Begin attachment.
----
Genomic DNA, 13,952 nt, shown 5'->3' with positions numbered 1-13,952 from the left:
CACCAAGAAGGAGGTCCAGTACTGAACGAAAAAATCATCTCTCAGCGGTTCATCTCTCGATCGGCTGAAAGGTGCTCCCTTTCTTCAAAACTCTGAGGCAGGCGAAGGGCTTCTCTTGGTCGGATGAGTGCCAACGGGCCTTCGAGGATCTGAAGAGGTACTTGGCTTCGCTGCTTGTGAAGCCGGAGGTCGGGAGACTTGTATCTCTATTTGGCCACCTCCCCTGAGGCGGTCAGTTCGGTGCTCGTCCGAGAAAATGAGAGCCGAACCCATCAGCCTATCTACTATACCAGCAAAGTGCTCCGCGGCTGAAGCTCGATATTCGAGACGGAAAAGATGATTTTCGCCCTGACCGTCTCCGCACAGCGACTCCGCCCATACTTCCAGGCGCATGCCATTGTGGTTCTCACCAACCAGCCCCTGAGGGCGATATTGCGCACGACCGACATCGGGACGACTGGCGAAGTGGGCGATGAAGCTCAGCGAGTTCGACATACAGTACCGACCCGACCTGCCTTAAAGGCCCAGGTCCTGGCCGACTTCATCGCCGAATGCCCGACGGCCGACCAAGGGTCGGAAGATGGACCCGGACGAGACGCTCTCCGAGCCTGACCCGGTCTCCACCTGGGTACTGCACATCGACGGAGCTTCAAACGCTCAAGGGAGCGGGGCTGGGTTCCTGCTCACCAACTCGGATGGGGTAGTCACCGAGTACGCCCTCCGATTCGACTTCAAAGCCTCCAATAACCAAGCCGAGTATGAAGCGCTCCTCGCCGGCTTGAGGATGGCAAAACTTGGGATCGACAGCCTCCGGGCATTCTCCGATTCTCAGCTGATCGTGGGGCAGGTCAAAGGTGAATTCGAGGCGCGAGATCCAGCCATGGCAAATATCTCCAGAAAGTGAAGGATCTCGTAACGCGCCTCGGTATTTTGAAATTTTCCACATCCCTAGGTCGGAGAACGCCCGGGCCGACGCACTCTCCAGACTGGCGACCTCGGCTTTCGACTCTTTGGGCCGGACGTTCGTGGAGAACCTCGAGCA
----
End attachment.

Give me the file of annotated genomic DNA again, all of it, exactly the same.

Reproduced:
Genomic DNA, 13,952 nt, shown 5'->3' with positions numbered 1-13,952 from the left:
CACCAAGAAGGAGGTCCAGTACTGAACGAAAAAATCATCTCTCAGCGGTTCATCTCTCGATCGGCTGAAAGGTGCTCCCTTTCTTCAAAACTCTGAGGCAGGCGAAGGGCTTCTCTTGGTCGGATGAGTGCCAACGGGCCTTCGAGGATCTGAAGAGGTACTTGGCTTCGCTGCTTGTGAAGCCGGAGGTCGGGAGACTTGTATCTCTATTTGGCCACCTCCCCTGAGGCGGTCAGTTCGGTGCTCGTCCGAGAAAATGAGAGCCGAACCCATCAGCCTATCTACTATACCAGCAAAGTGCTCCGCGGCTGAAGCTCGATATTCGAGACGGAAAAGATGATTTTCGCCCTGACCGTCTCCGCACAGCGACTCCGCCCATACTTCCAGGCGCATGCCATTGTGGTTCTCACCAACCAGCCCCTGAGGGCGATATTGCGCACGACCGACATCGGGACGACTGGCGAAGTGGGCGATGAAGCTCAGCGAGTTCGACATACAGTACCGACCCGACCTGCCTTAAAGGCCCAGGTCCTGGCCGACTTCATCGCCGAATGCCCGACGGCCGACCAAGGGTCGGAAGATGGACCCGGACGAGACGCTCTCCGAGCCTGACCCGGTCTCCACCTGGGTACTGCACATCGACGGAGCTTCAAACGCTCAAGGGAGCGGGGCTGGGTTCCTGCTCACCAACTCGGATGGGGTAGTCACCGAGTACGCCCTCCGATTCGACTTCAAAGCCTCCAATAACCAAGCCGAGTATGAAGCGCTCCTCGCCGGCTTGAGGATGGCAAAACTTGGGATCGACAGCCTCCGGGCATTCTCCGATTCTCAGCTGATCGTGGGGCAGGTCAAAGGTGAATTCGAGGCGCGAGATCCAGCCATGGCAAATATCTCCAGAAAGTGAAGGATCTCGTAACGCGCCTCGGTATTTTGAAATTTTCCACATCCCTAGGTCGGAGAACGCCCGGGCCGACGCACTCTCCAGACTGGCGACCTCGGCTTTCGACTCTTTGGGCCGGACGTTCGTGGAGAACCTCGAGCA